At first blush this statute suggests that there must be complete, full mutuality on both parties before the remedy of specific performance is applicable. However, on further analysis, and particularly upon review of the case law, as found in Alfson v. Anderson, 78 N.W.2d 693 (N.D. 1956), and its predecessors, it appears to us the statute merely requires that both parties must have an obligation and a remedy. The obligation may be either in the form of damages or specific performance. It is not necessary that both parties to a contract are entitled to the identical remedy of specific performance before one party is entitled to the remedy of specific performance. Knudtson v. Robinson, 18 N.D. 12, 118 N.W. 1051 (1908), and Pederson v. Dibble, 12 N.D. 592, 98 N.W. 411 (1904).
Another pertinent provision on specific performance is 32-04-09, NDCC, which provides as follows:
"It is to be presumed that the breach of an agreement to transfer real property cannot be relieved adequately by pecuniary compensation and that the breach of an agreement to transfer can be thus relieved."1
This provision supports a buyer's right to specific performance on the ground that monetary damages are presumed to be inadequate but it does not support an action by seller for specific performance.
In Zimmerman v. Campbell, 245 N.W.2d 469, 471 (N.D. 1976), this court noted that specific performance is neither a matter of grace nor of absolute right but is an equitable remedy, and as such rests in the sound discretion of the court. See also, Sand v. Red River National Bank & Trust Co., 224 N.W.2d 375 (N.D. 1974).
Courts generally demand that the party seeking specific performance as a remedy for breach of contract has the burden of proving or establishing the right and need for such relief. Rohrich v. Kaplan, 248 N.W.2d 801, 807 (N.D. 1977). This proof must include a showing of good faith on the part of the plaintiff (see Rohrich, supra) and a showing that the legal remedy of damages is inadequate, or that an award of damages will fail to put the injured party in as good a position as if the other party had fully performed. Tower City Grain Co. v. Richman, 232 N.W.2d 61 (N.D. 1975).
Historically, courts have frequently awarded the remedy of specific performance to an aggrieved purchaser of real estate because of its unique character and because the remedy at law for monetary damages would be inadequate compensation for the sellers' breach of contract. Tower City Grain Co. v. Richman, supra.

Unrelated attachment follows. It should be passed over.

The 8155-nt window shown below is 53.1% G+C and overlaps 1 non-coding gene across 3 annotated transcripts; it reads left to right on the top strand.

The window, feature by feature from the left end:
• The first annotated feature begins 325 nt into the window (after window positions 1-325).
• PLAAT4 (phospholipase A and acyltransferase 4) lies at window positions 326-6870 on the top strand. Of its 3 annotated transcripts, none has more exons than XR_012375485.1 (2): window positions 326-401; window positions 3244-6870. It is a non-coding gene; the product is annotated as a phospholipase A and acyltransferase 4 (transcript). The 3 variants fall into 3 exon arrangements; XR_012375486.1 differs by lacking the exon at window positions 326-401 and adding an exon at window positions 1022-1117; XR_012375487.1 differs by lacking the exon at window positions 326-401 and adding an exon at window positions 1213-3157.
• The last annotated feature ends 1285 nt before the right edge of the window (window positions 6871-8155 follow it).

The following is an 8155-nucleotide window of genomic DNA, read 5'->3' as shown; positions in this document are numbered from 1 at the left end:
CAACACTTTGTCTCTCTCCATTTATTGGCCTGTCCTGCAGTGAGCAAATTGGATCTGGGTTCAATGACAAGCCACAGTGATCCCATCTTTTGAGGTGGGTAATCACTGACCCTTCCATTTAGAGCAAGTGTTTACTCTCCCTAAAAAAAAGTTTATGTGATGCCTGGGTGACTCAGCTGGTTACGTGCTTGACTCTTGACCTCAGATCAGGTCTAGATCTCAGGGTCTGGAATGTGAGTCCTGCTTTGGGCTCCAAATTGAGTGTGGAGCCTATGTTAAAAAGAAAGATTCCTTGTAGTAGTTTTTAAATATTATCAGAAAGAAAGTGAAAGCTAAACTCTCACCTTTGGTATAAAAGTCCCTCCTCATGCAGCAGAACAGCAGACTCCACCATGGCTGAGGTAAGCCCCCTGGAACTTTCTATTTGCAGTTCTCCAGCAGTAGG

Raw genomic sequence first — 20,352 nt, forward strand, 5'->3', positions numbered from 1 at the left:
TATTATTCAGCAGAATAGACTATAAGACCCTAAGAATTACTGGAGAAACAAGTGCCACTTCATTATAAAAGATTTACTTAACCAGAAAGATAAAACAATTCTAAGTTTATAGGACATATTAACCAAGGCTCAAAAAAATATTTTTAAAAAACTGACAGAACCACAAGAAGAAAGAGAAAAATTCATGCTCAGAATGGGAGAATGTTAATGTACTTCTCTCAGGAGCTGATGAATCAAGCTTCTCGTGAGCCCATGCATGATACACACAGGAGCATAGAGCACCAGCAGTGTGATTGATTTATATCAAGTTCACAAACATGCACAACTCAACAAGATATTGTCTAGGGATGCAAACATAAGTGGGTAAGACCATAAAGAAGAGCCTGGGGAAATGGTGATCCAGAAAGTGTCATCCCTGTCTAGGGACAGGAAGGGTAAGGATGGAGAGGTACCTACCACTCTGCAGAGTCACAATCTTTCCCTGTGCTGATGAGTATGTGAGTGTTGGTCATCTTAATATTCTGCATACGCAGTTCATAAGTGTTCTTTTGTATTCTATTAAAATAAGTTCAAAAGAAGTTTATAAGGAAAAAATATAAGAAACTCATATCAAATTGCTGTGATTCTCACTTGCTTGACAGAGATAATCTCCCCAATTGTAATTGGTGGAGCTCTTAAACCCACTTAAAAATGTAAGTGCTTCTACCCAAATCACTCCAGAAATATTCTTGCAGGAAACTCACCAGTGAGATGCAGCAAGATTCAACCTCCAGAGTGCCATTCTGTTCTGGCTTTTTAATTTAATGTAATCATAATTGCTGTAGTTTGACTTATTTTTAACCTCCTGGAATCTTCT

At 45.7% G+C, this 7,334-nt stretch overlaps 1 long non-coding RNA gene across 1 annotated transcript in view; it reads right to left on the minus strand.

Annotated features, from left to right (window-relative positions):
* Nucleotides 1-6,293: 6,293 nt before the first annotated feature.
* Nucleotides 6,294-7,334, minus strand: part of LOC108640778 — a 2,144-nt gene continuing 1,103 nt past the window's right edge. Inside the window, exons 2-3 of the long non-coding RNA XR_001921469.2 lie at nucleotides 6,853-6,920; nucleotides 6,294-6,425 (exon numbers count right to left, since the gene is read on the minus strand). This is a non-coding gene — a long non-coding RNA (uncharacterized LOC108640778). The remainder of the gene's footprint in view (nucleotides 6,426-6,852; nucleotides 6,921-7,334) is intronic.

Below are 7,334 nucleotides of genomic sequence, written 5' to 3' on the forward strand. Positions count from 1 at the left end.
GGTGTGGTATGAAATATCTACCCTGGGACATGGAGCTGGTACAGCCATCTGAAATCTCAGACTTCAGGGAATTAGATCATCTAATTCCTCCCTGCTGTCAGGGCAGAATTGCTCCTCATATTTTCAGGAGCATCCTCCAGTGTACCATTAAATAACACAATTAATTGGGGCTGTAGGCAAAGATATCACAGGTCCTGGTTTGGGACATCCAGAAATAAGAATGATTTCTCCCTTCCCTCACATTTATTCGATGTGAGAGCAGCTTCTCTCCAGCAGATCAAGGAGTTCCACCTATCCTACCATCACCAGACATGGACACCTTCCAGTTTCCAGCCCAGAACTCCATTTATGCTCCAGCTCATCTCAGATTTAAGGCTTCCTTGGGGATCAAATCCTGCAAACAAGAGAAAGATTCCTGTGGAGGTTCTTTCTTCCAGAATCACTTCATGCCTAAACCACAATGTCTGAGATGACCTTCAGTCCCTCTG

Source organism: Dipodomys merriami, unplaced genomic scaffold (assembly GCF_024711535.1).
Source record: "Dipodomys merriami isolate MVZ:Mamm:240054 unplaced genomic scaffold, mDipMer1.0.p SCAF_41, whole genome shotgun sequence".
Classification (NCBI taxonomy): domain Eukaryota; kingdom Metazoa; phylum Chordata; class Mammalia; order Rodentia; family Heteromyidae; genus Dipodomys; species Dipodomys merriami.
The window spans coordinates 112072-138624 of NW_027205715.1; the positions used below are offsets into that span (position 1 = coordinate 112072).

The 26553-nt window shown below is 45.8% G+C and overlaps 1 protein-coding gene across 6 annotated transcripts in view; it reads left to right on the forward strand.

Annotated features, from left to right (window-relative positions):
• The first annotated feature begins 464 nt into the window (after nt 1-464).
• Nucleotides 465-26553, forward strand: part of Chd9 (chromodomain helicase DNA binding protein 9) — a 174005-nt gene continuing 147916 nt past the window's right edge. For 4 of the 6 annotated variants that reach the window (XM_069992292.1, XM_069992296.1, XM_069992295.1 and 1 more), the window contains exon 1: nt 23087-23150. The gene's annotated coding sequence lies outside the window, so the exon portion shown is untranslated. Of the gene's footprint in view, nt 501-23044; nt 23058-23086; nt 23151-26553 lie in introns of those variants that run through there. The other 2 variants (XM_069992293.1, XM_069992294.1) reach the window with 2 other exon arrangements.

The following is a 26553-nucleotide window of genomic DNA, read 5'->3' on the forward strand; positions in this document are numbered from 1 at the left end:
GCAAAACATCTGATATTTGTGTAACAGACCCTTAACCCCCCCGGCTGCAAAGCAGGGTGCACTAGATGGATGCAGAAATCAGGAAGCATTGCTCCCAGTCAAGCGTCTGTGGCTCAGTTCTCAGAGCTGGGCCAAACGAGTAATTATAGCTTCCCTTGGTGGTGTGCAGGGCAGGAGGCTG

Jonmil, Inc., relied heavily upon the following statement in Alfson v. Anderson, 78 N.W.2d 693, 702 (N.D. 1956):
"A contract for the sale of real estate ordinarily imports mutuality. The vendor may be compelled by specific performance to convey according to the terms and conditions provided in the contract. On the other hand, the vendor may compel the vendee to perform specifically even though his performance consists only in payment of the purchase price. Beddow v. Flage, 22 N.D. 53, 132 N.W. 637...."
The foregoing statement in Alfson gave Beddow as its authority. However, in Beddow the court merely held that a vendee may seek a decree of specific performance for the conveyance of land and at the same time seek and recover damages for failure to convey in accordance with the written contract. Beddow did not state or hold that a vendor was entitled to specific performance
involving land contracts. Beddow stated that the contract in question was bilateral and as such it satisfied the mutuality provision of what is now § 32-04-08, NDCC. This leaves the distinct impression that a vendor is not always entitled to specific performance as a matter of right or law.
We also note the court in Alfson used the expression "specifically enforceable liability." Furthermore, the court, in its discussion, stated that mutuality may be either in the form of an obligation or remedy, in which case a court may specifically enforce "execution of the lease by the lessor and payment by the lessee or either." The expression "specifically enforce" the execution of the lease obviously means by way of damages, in one instance, or by specific performance, as the case may be. In any event, the statement in Alfson relying upon Beddow for the authority that the vendor is entitled to specific performance is not well founded.
However, in this case we are not required to decide and do not conclude that specific performance at any time or under any conditions will not be available to the vendor to compel performance of the specific basic provisions of the contract as distinguished from the default provisions relating to acceleration or liquidated damages, etc.
Specific performance is an equitable remedy and the right to such remedy2 must be determined upon equitable principles.